Setting Voltages

Most z87 motherboards offer three or four options for overriding voltages: Offset, Adaptive, Manual and Auto. Let's take a moment to discuss each:

  • Auto: It's wise to avoid Auto unless you don't plan on spending much of any time testing. Most boards will apply far too much voltage to many aspects of the chip, creating additional heat which will waste energy and negatively effect your clocking potential. 
  • Manual will set voltage to a static number, which I'd shy away from as well for regular 24/7 use as it will counter alot of the benefit of the Haswell chip by not allowing for a dynamic reduction in voltage. Reducing the voltage reduces power consumption and heat mainly while idle. 
  • Offset: Now we're getting somewhere... Offset will apply a modifier to the target voltage on top of Intel's scaling algorithm. For example, if the vCore were set to .95 at a given point in time, and you specified a +.10 offset, then the resulting voltage would be 1.05. The only downside here is that the offset is always applied, but at least the voltage can scale downward. That leads us to:
  • Adaptive adds additional voltage on top of the offset voltage, but only while the turbo multiplier is active. This is a great new addition as it allows whatever is set here to be entirely rolled off when not in turbo mode. Unfortunately, you will still need to use offset for most of the voltage boost in most cases to keep things stable. A good rule of thumb to start with is putting the desired extra voltage 75% into the offset and 25% into the turbo offset.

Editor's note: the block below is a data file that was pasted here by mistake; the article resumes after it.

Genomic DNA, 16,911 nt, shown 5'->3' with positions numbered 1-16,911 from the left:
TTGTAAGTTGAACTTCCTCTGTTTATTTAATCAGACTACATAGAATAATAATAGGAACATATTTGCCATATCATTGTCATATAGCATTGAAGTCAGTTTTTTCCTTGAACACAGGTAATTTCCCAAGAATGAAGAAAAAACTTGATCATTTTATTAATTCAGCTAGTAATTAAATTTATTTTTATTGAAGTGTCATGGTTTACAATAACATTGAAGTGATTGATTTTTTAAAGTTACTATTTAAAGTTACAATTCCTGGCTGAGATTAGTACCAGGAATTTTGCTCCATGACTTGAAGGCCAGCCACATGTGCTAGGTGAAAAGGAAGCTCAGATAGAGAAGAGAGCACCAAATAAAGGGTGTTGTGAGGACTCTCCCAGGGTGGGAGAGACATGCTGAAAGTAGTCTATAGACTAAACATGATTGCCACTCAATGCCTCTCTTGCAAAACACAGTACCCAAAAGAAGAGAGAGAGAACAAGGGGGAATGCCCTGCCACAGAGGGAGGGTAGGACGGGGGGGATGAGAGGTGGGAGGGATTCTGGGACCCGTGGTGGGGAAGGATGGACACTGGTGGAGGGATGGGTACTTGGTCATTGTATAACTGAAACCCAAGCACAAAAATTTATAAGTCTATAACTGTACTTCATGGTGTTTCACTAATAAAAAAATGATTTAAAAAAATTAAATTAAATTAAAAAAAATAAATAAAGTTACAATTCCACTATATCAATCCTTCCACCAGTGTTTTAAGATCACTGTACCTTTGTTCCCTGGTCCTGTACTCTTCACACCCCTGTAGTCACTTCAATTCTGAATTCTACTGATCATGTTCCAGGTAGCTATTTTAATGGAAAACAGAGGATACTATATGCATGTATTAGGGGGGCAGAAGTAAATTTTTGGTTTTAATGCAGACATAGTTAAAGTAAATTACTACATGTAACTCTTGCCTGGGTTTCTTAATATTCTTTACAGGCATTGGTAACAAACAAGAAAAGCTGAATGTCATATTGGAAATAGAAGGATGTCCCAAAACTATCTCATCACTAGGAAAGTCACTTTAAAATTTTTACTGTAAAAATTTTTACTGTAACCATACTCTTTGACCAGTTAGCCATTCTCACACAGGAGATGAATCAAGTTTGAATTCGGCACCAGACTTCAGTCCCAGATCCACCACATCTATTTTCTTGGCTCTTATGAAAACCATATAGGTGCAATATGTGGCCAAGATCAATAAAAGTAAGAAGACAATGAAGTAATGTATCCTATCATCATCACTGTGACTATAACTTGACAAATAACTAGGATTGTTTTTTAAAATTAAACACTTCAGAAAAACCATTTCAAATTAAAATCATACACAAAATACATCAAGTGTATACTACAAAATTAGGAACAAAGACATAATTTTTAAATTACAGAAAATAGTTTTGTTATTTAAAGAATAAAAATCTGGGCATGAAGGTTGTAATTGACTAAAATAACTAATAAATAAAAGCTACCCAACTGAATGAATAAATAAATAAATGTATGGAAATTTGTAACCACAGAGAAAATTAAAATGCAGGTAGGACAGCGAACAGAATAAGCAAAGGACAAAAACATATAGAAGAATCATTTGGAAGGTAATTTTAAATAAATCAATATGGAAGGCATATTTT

Note that many have found that adjusting the LLC ramp is not recommended when using Offset/Adaptive.

Stress Testing, Throttling, and the AVX Problem

Why Prime95?

Of all the tools I've tried, including ADIA64, Prime95 has provided me the most consistent and reproducible results. Prime seems to do a better job of bombing an unstable Haswell than a lot of other tools. For example, I was able to complete an ADIA64 stress test for two hours while the same setup locked up my system nearly immediately on Prime95SmallFFT.

More importantly, Prime allows for an effective customization of what portions of the CPU are being tested. SmallFFT will test the CPU and a bit of the cache(s) while Blend will effectively test the uncore and quite a bit of the system memory.

Haswell Thermal Throttling

The Haswell has an internal throttling mechanism (Thermal Control Circuit) to protect the chip that cannot be disabled. This throttling reduces the speed of the processor until the temperature drops below the temperature specified by Intel. For more information on the throttling point (at most 100 deg C) see table 26 in this document from Intel.

The AVX Issue